World first digital sukuk targets Bitcoin generation

Funds from the sukuk will be passed to an Indonesian microfinance institution, which will then use it to finance budding micro-entrepreneurs. (Supplied)
Updated 09 October 2018

World first digital sukuk targets Bitcoin generation

  • Blossom Finance hopes its pioneering products can enable retail investors to benefit from the kinds of gains usually only enjoyed by institutions and the ultra-wealthy
  • After creating their user account, members will be able to view various projects (new and old) on the Blossom portal that are funded by digital sukuks

BARCELONA: Later this year, what purports to the world’s first digital sukuk will launch, bringing Sharia-compliant social impact investing to the masses.
Blossom Finance — an Indonesia-based, US-owned and regulated company that’s guided by one of the Gulf’s most renowned experts in Islamic finance — hopes its pioneering products can enable retail investors to benefit from the kinds of gains usually only enjoyed by institutions and the ultra-wealthy.
Digital sukuk can also help steer Islamic finance back toward a higher purpose of supporting the communities in which it operates.
“Islamic finance has yet to realize its true value proposition. Most of it is built on replicating conventional finance, which may be a necessary step but isn’t particularly benefitting society,” said Khalid Howladar, chief strategy and risk officer at Blossom Finance.
“Maybe one person can’t change the world, but I saw within Blossom the scope to help take Islamic Finance to the next level and to support a more investment-based — versus debt-based — economy.
“The core premise of Blossom is to be an active social impact investing platform that will use digital sukuk to raise funds from platform members worldwide.”
 So, how will the company’s digital sukuk work?
There is no paper. Everything is online and digital at After creating their user account, members will be able to view various projects (new and old) on the Blossom portal that are funded by digital sukuks. They can invest in any of these sukuk and trade them online.
Blossom’s debut digital sukuk will launch before year-end and aims to return around 8-10 percent over its one-year duration. However, unlike the bulk of the global sukuk market, this will be a genuine profit-sharing instrument with variable — not fixed — returns.
With potential investors from Chile to New Zealand registering their interest in the sukuk, Blossom hopes to raise around $500,000 to $1 million. The proceeds will be passed to an Indonesian microfinance institution, which will then use it to finance budding micro-entrepreneurs.
“We would rather the sukuk be relatively short in order to reduce the risk, at least at the outset,” said Howladar, who is also managing director and founder of Dubai’s Acreditus, a boutique risk, ratings, regulatory and Islamic finance advisory practice.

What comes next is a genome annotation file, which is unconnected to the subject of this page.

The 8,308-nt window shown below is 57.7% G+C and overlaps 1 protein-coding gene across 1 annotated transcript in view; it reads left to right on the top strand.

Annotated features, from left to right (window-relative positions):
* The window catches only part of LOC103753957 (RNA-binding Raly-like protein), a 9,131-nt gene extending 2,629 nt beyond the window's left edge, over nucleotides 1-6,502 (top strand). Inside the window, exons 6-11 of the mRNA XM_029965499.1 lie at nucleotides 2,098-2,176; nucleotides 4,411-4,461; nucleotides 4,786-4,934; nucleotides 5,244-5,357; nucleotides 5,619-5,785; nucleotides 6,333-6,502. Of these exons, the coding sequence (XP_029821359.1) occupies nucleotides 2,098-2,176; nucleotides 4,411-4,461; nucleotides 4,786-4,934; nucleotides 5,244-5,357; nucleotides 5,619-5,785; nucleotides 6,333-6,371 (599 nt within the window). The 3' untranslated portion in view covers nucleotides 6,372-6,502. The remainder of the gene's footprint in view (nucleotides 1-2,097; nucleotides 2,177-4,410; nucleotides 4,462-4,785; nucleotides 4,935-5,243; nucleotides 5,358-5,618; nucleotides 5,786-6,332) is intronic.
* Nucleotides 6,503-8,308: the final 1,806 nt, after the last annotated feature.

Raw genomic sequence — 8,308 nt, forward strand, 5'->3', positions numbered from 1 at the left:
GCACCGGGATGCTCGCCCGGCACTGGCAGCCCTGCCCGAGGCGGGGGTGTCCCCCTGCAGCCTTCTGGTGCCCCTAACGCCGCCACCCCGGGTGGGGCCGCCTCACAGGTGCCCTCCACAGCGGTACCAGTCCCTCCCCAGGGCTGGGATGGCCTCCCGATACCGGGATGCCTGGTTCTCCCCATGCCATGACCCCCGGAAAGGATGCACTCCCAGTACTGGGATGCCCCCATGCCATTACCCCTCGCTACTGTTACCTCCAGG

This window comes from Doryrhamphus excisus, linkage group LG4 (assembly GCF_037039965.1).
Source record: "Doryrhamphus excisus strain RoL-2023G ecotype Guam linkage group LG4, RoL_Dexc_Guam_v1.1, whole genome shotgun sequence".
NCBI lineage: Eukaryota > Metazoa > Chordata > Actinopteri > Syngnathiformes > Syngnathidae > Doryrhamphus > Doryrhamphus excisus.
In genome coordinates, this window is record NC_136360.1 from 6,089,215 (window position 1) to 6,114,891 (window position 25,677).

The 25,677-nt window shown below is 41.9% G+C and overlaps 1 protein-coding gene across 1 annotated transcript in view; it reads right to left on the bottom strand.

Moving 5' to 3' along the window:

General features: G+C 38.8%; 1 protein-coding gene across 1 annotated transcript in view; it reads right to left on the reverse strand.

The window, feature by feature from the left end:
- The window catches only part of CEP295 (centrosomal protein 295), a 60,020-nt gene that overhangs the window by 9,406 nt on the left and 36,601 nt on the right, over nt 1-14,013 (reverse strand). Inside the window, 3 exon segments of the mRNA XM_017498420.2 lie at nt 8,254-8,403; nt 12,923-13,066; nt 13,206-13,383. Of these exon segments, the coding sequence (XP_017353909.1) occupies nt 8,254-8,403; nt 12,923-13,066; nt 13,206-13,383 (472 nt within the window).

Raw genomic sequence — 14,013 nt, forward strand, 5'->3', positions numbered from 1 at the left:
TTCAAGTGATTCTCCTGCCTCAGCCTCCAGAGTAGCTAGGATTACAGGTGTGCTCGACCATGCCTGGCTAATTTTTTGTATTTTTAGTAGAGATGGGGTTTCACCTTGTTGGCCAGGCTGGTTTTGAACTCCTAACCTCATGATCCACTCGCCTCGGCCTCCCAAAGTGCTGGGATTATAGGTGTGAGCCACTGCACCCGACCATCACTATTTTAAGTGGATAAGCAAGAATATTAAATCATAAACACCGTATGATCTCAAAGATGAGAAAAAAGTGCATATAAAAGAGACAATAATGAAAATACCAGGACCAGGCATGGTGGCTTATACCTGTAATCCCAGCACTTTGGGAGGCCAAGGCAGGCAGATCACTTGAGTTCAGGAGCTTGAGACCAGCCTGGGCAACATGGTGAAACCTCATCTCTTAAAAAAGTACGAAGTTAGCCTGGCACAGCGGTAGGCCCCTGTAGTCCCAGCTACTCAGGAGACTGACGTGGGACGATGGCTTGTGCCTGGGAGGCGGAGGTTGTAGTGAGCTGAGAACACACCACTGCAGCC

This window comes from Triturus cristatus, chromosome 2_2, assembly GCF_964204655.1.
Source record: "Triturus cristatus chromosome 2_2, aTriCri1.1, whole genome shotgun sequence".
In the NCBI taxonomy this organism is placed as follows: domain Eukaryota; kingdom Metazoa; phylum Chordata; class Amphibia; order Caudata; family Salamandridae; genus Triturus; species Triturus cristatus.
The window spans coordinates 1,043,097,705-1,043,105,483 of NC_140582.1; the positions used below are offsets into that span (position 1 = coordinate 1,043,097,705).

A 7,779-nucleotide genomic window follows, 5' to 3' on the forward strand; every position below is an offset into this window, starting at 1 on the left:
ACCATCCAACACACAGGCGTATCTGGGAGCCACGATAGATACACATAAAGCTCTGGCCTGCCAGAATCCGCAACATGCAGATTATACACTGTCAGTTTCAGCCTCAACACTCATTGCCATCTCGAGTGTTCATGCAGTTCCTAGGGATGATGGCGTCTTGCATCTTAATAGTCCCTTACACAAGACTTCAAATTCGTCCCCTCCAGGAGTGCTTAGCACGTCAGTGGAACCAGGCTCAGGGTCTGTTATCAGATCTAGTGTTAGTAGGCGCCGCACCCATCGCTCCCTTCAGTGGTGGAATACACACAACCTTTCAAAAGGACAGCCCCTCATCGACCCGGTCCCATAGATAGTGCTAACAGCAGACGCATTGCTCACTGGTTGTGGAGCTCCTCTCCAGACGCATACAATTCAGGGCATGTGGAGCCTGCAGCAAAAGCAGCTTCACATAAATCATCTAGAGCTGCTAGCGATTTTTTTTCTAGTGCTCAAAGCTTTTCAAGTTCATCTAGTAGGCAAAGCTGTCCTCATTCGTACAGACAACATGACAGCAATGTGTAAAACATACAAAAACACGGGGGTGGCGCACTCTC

“It will also help instil good practices in the microfinance institution as — for the first sukuk — they need the money back after the year. The microfinance institution can then finance the entrepreneurs again providing all requirements are met.”
A second sukuk, which will be written on an Ethereum blockchain and is slated to launch in the first half of 2019, will also be focused on Indonesia’s microfinance industry. Blossom may then issue a digital sukuk to fund a recycling firm that’s found an innovative way to safely dispose of plastic and medical waste, with plastic residue used to lay roads. A fourth potential project is for an asset-backed sukuk that would fund a hospital expansion.
Previously, the administrative requirements — such as taking customer details, allocating unique and unforgeable reference numbers and distributing profits – would have required an expensive corporate and technology infrastructure to support the sukuk.
“As a result, your investment sizes would have to be tens if not hundreds of thousands of dollars per person, because you needed scale to make it work,” said Howladar, who was formerly Moody’s Global Head of Islamic Finance and GCC Banks.
As profit-sharing instruments, the sukuk do not provide guaranteed returns of profit or capital, but that added risk is reflected in the higher potential profits to be made from investing. The minimum investment size will vary according to the sukuk and will start from around $100 for blockchain-based sukuk, while for the first digital sukuk it will likely be about $5,000 reflecting the current real-world onboarding costs.
“Only when we are fully operational can we use tech to bring the subscription threshold down,” said Howladar.